Once I got in the water it was awesome. I was nice and warm, and the wetsuit makes you super buoyant. The hardest part for me once I started swimming was trying to blow bubbles in cold water (the cold temperature makes it harder to breathe at first) and being freaked out by seeing a dark, murky abyss instead of the bottom of a pool. I had to stop and pop my head up often to make sure I wasn’t swimming off into the weeds and that I could still see the shore. I think next time when I’m with a group and not alone in the water I’ll feel more comfortable.
But yay! My first open water swim! All that’s left of unchartered tri territory now is the transition.
I started to come down with a cold the day before, and hadn’t run over 14 km since the BMO Half Marathon on May 1st. There was also that 90 km bike ride I participated in just seven days prior, so my legs weren’t feeling super fresh.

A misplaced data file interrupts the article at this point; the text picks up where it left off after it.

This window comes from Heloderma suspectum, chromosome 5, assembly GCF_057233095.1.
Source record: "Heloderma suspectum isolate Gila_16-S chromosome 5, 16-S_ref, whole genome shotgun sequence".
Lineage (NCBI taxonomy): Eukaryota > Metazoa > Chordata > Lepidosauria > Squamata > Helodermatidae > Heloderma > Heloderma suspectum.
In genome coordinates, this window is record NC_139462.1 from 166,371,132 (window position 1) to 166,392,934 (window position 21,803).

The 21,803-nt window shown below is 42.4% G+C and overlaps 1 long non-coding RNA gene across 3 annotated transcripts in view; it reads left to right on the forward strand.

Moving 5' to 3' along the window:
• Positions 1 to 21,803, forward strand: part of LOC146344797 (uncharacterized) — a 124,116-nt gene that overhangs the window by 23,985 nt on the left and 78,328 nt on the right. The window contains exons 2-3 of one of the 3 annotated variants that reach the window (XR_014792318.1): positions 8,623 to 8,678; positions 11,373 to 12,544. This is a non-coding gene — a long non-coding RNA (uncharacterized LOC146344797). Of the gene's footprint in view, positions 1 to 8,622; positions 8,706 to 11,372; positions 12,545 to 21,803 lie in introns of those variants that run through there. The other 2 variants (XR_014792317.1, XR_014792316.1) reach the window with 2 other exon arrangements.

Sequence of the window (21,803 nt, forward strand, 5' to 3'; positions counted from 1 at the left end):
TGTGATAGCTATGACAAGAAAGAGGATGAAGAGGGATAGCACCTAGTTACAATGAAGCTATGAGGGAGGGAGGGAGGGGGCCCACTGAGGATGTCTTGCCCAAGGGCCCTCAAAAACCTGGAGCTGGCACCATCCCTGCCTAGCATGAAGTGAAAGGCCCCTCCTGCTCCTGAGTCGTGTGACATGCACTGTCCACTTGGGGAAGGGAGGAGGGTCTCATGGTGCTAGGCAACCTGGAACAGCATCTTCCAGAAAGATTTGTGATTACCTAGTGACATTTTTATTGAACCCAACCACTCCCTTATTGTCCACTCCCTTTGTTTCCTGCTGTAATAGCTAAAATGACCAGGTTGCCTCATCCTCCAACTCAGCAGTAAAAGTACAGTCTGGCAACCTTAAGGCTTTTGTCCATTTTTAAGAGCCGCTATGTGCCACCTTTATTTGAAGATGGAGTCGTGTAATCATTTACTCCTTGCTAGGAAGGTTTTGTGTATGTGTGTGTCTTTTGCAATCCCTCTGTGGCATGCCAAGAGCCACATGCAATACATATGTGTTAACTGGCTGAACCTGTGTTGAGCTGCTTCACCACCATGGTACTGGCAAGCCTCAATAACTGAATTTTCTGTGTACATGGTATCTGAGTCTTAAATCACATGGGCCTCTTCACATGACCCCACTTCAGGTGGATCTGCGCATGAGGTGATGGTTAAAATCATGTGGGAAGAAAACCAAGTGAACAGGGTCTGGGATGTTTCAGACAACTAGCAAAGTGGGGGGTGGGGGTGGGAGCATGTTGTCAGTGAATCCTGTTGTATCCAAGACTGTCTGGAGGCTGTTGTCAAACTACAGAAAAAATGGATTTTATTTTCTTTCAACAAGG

But the sun was shining and it was a beautiful day for a run.
Despite the fact my head was stuffed up, my throat felt raw and I couldn’t hear out of one ear, I headed down to the starting line on the beach near the Fisgard Lighthouse at Fort Rodd Hill.
Warming up for the race
I ran this event last year (see my race recap here) and remembered enjoying the run, even though the race was delayed and had to be rerouted due to an early morning fire that destroyed a nearby business.
I did not enjoy the run this year.
The race itself was well-organized, fun and friendly, but the route was tough. You’re pretty much running uphill for the first 7 km until you come to an extreme downhill that takes its toll on your joints… then you do it all again (the half marathon route is two loops of the same 11 km course).